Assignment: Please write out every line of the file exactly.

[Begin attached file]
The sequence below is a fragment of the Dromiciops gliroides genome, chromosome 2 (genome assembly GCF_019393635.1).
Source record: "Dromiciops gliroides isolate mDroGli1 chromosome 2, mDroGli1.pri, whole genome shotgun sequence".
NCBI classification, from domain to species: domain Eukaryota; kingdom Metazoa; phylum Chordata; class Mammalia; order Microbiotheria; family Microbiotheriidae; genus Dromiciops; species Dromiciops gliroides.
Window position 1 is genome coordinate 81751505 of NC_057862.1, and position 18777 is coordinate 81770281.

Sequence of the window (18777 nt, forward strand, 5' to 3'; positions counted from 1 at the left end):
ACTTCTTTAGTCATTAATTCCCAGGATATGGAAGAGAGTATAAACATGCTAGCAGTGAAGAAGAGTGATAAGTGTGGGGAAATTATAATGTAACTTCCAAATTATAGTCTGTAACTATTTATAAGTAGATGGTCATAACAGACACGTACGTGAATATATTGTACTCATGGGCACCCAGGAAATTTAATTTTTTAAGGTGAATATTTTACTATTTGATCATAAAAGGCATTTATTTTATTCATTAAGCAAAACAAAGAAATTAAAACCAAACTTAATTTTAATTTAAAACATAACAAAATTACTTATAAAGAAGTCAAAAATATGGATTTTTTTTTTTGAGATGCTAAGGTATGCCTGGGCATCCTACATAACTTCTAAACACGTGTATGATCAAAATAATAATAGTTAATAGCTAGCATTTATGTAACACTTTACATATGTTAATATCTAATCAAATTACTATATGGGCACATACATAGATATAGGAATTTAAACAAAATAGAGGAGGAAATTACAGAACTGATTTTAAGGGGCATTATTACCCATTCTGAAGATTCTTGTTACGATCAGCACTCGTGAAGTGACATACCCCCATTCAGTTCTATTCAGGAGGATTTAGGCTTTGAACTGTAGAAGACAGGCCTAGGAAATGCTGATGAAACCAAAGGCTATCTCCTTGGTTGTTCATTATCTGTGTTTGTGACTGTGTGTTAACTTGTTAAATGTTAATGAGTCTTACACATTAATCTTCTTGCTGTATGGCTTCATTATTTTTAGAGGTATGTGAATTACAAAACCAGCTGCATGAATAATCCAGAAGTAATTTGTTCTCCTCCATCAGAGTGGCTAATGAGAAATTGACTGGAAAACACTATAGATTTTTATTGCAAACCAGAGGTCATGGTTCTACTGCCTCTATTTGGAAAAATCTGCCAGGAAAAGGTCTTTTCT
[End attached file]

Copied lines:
The sequence below is a fragment of the Dromiciops gliroides genome, chromosome 2 (genome assembly GCF_019393635.1).
Source record: "Dromiciops gliroides isolate mDroGli1 chromosome 2, mDroGli1.pri, whole genome shotgun sequence".
NCBI classification, from domain to species: domain Eukaryota; kingdom Metazoa; phylum Chordata; class Mammalia; order Microbiotheria; family Microbiotheriidae; genus Dromiciops; species Dromiciops gliroides.
Window position 1 is genome coordinate 81751505 of NC_057862.1, and position 18777 is coordinate 81770281.

Sequence of the window (18777 nt, forward strand, 5' to 3'; positions counted from 1 at the left end):
ACTTCTTTAGTCATTAATTCCCAGGATATGGAAGAGAGTATAAACATGCTAGCAGTGAAGAAGAGTGATAAGTGTGGGGAAATTATAATGTAACTTCCAAATTATAGTCTGTAACTATTTATAAGTAGATGGTCATAACAGACACGTACGTGAATATATTGTACTCATGGGCACCCAGGAAATTTAATTTTTTAAGGTGAATATTTTACTATTTGATCATAAAAGGCATTTATTTTATTCATTAAGCAAAACAAAGAAATTAAAACCAAACTTAATTTTAATTTAAAACATAACAAAATTACTTATAAAGAAGTCAAAAATATGGATTTTTTTTTTTGAGATGCTAAGGTATGCCTGGGCATCCTACATAACTTCTAAACACGTGTATGATCAAAATAATAATAGTTAATAGCTAGCATTTATGTAACACTTTACATATGTTAATATCTAATCAAATTACTATATGGGCACATACATAGATATAGGAATTTAAACAAAATAGAGGAGGAAATTACAGAACTGATTTTAAGGGGCATTATTACCCATTCTGAAGATTCTTGTTACGATCAGCACTCGTGAAGTGACATACCCCCATTCAGTTCTATTCAGGAGGATTTAGGCTTTGAACTGTAGAAGACAGGCCTAGGAAATGCTGATGAAACCAAAGGCTATCTCCTTGGTTGTTCATTATCTGTGTTTGTGACTGTGTGTTAACTTGTTAAATGTTAATGAGTCTTACACATTAATCTTCTTGCTGTATGGCTTCATTATTTTTAGAGGTATGTGAATTACAAAACCAGCTGCATGAATAATCCAGAAGTAATTTGTTCTCCTCCATCAGAGTGGCTAATGAGAAATTGACTGGAAAACACTATAGATTTTTATTGCAAACCAGAGGTCATGGTTCTACTGCCTCTATTTGGAAAAATCTGCCAGGAAAAGGTCTTTTCT